We at IIMC constantly requested the faculties for an off and after several requests, they granted us fifteen days off from online classes. Such issues must not be underestimated as it threatens the well-being of the institution’s constituents. Not only the students but also the faculties are overburdened with the additional workload and they make a constant attempt to make their classes interactive, which altogether brings in a lot of mental pressure and anxiety.

Course Director of English Journalism- IIMC, Surbhi Dahiya, and her whole family was tested positive and she lost her mother-in-law and her father to COVID. While addressing the students, she said that she understands more than anyone what the students are going through. Even after cremating her loved ones, she was busy arranging the workshops for the students. 

IIMC students protesting against online classes.

Every institution should understand the importance of addressing the mental health issues of the students, and the faculty members are at the front line of responsibility to address the mental health issues. When we had physical classes, we could easily share our feelings and emotional breakdowns with our peers and friends but in offline classes, the students who are living alone are left unobserved. 

I am stuck in Delhi due to the lockdown and I can’t even go to my family. Living alone has become so overwhelming that I just can’t figure out how to utilize my time. I am in such a state that I don’t even feel like doing anything, let alone attending classes and doing assignments”, Raghav, a student of IIMC commented on what it feels like to live alone during the pandemic.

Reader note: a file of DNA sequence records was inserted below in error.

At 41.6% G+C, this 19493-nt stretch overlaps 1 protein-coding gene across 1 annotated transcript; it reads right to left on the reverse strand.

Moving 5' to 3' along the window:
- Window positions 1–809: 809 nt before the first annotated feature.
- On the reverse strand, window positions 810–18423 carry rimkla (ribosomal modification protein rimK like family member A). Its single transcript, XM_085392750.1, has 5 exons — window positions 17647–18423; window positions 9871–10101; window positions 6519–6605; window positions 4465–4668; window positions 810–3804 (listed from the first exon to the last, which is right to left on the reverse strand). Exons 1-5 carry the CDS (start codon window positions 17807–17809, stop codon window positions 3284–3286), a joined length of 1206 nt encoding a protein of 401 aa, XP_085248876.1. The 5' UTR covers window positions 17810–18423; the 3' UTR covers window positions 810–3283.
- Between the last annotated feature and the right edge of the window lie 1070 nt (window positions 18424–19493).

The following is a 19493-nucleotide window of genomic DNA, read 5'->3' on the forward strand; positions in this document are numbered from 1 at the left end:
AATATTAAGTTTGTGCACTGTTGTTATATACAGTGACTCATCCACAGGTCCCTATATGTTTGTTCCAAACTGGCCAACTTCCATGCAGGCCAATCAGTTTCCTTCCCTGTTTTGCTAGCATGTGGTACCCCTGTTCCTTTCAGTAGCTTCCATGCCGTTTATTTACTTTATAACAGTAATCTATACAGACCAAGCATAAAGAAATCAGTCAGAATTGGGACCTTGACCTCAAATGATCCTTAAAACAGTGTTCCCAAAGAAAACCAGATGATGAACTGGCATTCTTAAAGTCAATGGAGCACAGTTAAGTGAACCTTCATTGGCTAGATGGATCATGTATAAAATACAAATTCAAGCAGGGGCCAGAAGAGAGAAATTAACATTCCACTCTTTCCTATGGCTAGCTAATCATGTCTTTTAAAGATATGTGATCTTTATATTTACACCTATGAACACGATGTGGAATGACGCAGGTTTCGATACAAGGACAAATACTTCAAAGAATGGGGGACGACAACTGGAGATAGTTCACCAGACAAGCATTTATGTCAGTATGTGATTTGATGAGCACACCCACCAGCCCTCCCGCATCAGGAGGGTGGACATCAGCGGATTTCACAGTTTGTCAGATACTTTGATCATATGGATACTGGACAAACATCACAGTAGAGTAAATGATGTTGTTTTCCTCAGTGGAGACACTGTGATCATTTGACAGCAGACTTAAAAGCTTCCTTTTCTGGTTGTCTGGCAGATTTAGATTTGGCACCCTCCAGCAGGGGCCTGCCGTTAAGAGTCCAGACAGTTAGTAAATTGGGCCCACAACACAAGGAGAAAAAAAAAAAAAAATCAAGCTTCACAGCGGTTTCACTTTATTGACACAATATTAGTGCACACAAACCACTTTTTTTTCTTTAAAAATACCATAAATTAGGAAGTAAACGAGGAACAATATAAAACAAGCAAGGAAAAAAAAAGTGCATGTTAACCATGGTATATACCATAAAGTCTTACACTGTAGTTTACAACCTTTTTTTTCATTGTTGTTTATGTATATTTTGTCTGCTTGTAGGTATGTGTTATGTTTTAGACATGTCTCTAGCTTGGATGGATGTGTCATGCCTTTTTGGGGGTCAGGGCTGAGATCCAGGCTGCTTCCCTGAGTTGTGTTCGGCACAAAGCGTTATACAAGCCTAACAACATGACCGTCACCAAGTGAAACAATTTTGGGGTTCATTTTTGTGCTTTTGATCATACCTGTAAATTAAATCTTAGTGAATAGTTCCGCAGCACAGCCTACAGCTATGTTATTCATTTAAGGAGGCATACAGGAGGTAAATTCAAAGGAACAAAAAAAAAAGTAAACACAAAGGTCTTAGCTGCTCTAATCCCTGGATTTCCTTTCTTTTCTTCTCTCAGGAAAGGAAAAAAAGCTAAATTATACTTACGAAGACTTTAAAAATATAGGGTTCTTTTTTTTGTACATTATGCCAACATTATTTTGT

Therefore, the faculty becomes the primary direct contact for online students and they must understand the gravity of the situation and connect with them to help. Everybody just pretends to understand the severity of the mental health of the students but nobody cares about it. Most educational institutes still don’t have a counselor to address the emotional and mental needs of the students. 

We all, students, teachers, family members, community leaders, and health officials, need to come together and help each other as the world grapples with controlling the worsening situation. The government took its measures by launching Kiran helpline, India’s first national mental helpline for mental support, crisis management, and suicide prevention. Now we need to stand together to empathize with each other and understand each other in such dire times.